1977 ShirtCans Shirt display at trade show

Bill Windsor Launched a Company to Distribute Products to the Advertising Specialty Industry

After several years as a retailer, screen printer, and manufacturer, Bill Windsor launched a company to distribute apparel products to the advertising specialty industry.  The business was called The Shirt Tale.  Business #11.

The Shirt Tale brochure 1976
The Shirt Tale brochure 1976

The Shirt Tale had beautiful catalogs to promote its line of imprinted sportswear, heat transfers, and related products.

How to Sell T-shirts book 1976
How to Sell T-shirts book 1976

Bill Windsor published a book titled “How To Sell T-shirts.”

ShirtCan distributor Robert Grant with Bill Windsor in Brussels Belgium
ShirtCan distributor Robert Grant with Bill Windsor in Brussels Belgium

Bill and Barbara began exhibiting at advertising specialty trade shows.

Bill met people like Robert Grant, who signed a contract to distribute Bill’s products in Belgium and France.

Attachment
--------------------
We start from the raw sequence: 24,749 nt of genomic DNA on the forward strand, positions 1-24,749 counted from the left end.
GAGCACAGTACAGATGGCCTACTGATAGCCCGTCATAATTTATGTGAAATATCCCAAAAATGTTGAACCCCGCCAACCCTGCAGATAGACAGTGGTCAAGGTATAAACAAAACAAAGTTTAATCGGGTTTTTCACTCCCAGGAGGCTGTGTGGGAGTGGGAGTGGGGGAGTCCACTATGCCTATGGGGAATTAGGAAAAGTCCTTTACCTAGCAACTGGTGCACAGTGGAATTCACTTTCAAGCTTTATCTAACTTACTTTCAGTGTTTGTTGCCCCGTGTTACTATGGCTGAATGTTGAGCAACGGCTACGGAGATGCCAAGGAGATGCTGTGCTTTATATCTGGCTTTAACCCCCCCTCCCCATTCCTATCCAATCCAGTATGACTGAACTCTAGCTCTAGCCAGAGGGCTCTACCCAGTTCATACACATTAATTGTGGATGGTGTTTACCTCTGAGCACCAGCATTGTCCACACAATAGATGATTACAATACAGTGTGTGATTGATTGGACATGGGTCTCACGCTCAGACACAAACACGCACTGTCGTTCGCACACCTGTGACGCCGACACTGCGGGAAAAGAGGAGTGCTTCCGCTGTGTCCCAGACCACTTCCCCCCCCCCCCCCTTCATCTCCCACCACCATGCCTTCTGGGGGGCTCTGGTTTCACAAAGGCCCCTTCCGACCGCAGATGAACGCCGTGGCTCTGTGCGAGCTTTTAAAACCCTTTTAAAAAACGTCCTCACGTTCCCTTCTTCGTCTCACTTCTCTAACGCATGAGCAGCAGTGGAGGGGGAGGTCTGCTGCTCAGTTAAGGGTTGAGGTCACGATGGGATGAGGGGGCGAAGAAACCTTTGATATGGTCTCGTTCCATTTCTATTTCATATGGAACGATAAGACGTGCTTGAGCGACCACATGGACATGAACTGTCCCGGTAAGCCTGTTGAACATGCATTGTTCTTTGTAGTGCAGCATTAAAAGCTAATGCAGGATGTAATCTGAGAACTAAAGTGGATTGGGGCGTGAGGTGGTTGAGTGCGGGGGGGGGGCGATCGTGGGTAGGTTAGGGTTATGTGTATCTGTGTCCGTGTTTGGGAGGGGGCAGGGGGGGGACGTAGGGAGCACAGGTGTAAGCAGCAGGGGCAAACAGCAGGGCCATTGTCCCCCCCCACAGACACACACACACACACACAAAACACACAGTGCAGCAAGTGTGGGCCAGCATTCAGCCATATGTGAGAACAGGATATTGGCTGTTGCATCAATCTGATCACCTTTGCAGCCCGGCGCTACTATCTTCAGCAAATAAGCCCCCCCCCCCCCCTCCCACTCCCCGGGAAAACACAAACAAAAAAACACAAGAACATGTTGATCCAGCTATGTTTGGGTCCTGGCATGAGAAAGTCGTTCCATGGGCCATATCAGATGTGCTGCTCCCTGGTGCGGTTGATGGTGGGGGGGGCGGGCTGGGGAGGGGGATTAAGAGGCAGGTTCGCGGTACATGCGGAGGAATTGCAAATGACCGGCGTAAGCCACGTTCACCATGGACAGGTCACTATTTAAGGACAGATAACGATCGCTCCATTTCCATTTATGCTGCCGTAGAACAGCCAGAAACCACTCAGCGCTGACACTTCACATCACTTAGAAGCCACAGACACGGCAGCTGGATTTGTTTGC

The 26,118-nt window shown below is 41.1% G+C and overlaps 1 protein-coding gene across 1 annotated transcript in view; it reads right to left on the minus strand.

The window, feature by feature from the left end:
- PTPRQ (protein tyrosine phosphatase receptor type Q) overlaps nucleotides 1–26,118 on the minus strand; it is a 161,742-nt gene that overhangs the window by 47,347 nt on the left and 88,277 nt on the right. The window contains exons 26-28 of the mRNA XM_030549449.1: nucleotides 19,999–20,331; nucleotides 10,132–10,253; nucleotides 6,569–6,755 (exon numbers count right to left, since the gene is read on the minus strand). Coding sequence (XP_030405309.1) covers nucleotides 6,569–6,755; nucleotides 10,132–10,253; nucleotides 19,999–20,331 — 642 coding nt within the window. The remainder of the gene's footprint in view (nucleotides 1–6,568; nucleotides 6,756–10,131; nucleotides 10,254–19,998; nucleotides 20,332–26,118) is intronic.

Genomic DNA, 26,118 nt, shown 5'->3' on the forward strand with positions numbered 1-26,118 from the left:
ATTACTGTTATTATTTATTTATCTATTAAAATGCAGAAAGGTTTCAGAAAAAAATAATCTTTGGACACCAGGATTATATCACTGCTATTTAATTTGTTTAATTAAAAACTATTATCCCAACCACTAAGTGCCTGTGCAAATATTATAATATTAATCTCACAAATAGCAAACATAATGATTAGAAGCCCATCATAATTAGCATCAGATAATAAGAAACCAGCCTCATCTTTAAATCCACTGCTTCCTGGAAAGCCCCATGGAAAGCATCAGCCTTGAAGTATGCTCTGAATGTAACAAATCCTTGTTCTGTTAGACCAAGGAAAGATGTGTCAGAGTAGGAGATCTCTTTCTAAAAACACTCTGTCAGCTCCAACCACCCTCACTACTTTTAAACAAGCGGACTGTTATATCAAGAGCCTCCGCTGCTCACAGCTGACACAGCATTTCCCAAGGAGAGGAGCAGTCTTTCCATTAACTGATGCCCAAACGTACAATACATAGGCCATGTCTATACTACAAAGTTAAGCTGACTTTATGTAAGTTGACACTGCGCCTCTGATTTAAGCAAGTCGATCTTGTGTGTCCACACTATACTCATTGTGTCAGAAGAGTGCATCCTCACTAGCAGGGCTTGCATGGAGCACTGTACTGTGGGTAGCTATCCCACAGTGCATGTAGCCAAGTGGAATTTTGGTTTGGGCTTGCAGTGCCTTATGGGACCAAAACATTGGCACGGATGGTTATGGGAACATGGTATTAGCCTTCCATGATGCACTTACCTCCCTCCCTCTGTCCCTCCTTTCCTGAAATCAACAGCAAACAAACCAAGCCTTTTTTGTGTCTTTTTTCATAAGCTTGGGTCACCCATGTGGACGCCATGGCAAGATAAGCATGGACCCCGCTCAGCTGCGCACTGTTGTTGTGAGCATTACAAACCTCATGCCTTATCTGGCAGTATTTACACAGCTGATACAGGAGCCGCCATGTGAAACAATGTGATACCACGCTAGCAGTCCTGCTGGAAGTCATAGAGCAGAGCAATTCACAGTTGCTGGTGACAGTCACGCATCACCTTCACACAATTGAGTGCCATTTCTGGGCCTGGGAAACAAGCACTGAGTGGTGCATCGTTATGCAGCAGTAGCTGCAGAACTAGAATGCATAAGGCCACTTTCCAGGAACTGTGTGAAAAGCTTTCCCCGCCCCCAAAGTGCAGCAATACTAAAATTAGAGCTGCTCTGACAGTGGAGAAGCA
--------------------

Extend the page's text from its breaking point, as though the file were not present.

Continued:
The Wear-House expanded to a 6,000-square-foot store in Winter Park, Florida.

New location of The Wear-House on 17 -92 in Orlando
New location of The Wear-House on 17 -92 in Orlando

Bill divided the 6,000-square-foot space into a 4,000-square-foot retail space, a 1,500-square-foot screen printing shop, and a 500-square-foot office.

It was a big freestanding building on Highway 17-92 in Winter Park, just South of Fairbanks Avenue.

 

1976 Wear-House staff opening party
1976 Wear-House staff opening party

The Wear-House staff at the grand opening party.

Wear-House view from McDonalds of early days in 1976
Wear-House view from McDonalds of early days in 1976

The building was located right next door to McDonald’s.

Bill decided he should try to attract the customers from McDonald’s.¬† He cut a window and door to the McDonald’s parking lot, but it appeared to be tiny on the 120-foot long building.

So, Bill had Rich Sarver create some cartoon characters wearing imprinted sportswear.

Mural drawing on side of The Wear-House
Mural drawing on side of The Wear-House

The characters were 10-feet tall, but the mural still seemed really small.

More mural work on The Wear-House 1976
More mural work on The Wear-House 1976

Bill had Rich Sarver continue to create characters.¬† Rich painted the outline of the art on the wall, and people were invited to come paint.¬† When it was done, the 120-foot x 10-foot mural became the World’s Largest Cartoon Mural.¬† And most of the customers for The Wear-House came in from the door next to McDonald’s parking lot.